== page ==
One way that I approach this with clients is to introduce elements of the theory of the American psychologist Maslow, and his hierarchy of needs (1943). Maslow presented a theory proposing that healthy human beings have innate needs, and that these needs can be viewed as a hierarchy. He suggested that until our basic needs are met - what he called physiological and safety needs – then higher needs could not be met. This is often depicted in diagrammatic form as a pyramid.

Holding an awareness of Maslow’s theory helps me when working with young adults who have sought counselling support for their mental health needs. Without wholly subscribing to his theory, I find the hierarchy of needs a useful tool for introducing the idea of prioritising physical needs when facing psychological unrest in the context of each client’s own lived experience.   

Using the pyramid can facilitate an exploration of the idea that without regular sleep, nutritious food and hydration we are unlikely to be able to achieve any higher needs which may in turn result in an increased sense of anxiety and stress. This feels particularly pertinent at this time of year as exams approach and deadlines loom - new figures from the NSPCC-run service Childline recently revealed that it delivered 3,135 counselling sessions on exam stress in 2016/17 - a rise of 11% on the previous year [2].

Sarah* was a 21 year old client who accessed counselling via her university as she was struggling with anxiety and low mood related to her academic work.  She shared that she was finding it difficult to get the motivation to attend lectures and to engage in them when she did attend and so was struggling to maintain the level of academic performance that she was previously proud of. She had started to isolate herself from friends as she was ashamed of what she called an ‘inability to just get on with it’. Through exploration of her lifestyle it became apparent that her job in a local bar meant that she was regularly going to bed at around 4am but then finding that she was waking just a few hours later as her housemates began to get ready for their day. She had maintained this sleep pattern for such a long time that she seemed surprised when I commented on it; she had normalised it and not considered the impact of a lack of regular sleep on her mental health. Spending some time exploring this with Sarah using Maslow’s theory helped her to make that connection and as our work continued she was able to consider changes that she could make which would allow her to establish a healthier sleep pattern. She began to see her basic physiological needs as essential which granted her the permission she needed to fulfil them.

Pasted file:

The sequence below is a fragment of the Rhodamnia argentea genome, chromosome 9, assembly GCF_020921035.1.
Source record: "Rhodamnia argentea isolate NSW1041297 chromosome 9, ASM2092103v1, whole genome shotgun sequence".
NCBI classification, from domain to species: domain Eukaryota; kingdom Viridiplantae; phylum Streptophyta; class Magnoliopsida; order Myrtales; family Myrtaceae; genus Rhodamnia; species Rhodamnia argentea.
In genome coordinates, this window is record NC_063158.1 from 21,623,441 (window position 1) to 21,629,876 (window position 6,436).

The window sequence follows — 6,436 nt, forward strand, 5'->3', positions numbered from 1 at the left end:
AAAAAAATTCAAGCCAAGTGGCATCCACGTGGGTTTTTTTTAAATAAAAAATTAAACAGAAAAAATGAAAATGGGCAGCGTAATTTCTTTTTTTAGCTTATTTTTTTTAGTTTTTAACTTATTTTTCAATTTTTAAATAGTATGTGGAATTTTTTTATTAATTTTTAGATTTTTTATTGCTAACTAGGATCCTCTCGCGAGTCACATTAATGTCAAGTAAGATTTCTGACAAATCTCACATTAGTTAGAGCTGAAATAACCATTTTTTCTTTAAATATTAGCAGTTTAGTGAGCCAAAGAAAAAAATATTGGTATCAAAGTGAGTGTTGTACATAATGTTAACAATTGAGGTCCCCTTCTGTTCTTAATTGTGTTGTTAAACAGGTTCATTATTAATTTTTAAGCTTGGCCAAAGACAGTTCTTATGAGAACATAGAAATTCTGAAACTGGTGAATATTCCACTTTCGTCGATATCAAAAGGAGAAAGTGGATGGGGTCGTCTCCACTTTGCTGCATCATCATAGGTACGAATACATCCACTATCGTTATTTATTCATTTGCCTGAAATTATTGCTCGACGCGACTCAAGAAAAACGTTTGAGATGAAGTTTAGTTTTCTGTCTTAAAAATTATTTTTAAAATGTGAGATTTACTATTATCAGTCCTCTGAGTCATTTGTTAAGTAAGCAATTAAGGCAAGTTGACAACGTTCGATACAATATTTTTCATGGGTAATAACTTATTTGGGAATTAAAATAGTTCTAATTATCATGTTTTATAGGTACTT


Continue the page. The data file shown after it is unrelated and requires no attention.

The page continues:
Prioritising self-care is not an easy task, and one that we all occasionally need to be reminded of. The beautiful thing about self-care is that it can take many forms – whether it is a change to sleeping patterns, attending a kickboxing class or listening to a favourite podcast, there are always things that we can add to our lifestyles to help our overall sense of wellbeing. 

*Identity changed to maintain anonymity

Therapy books that have inspired me

I was pleased to be invited by the team at the great website welldoing.org.uk to submit a couple of reviews of therapy books that have inspired me throughout my therapy career. Narrowing this down to three books was extremely difficult! However, I managed to pick three very different books that have all contributed to my professional and personal development in different ways:

1. Psychotherapy and Process: The Fundamentals of an Existential-Humanistic Approach by James F.T. Bugenthal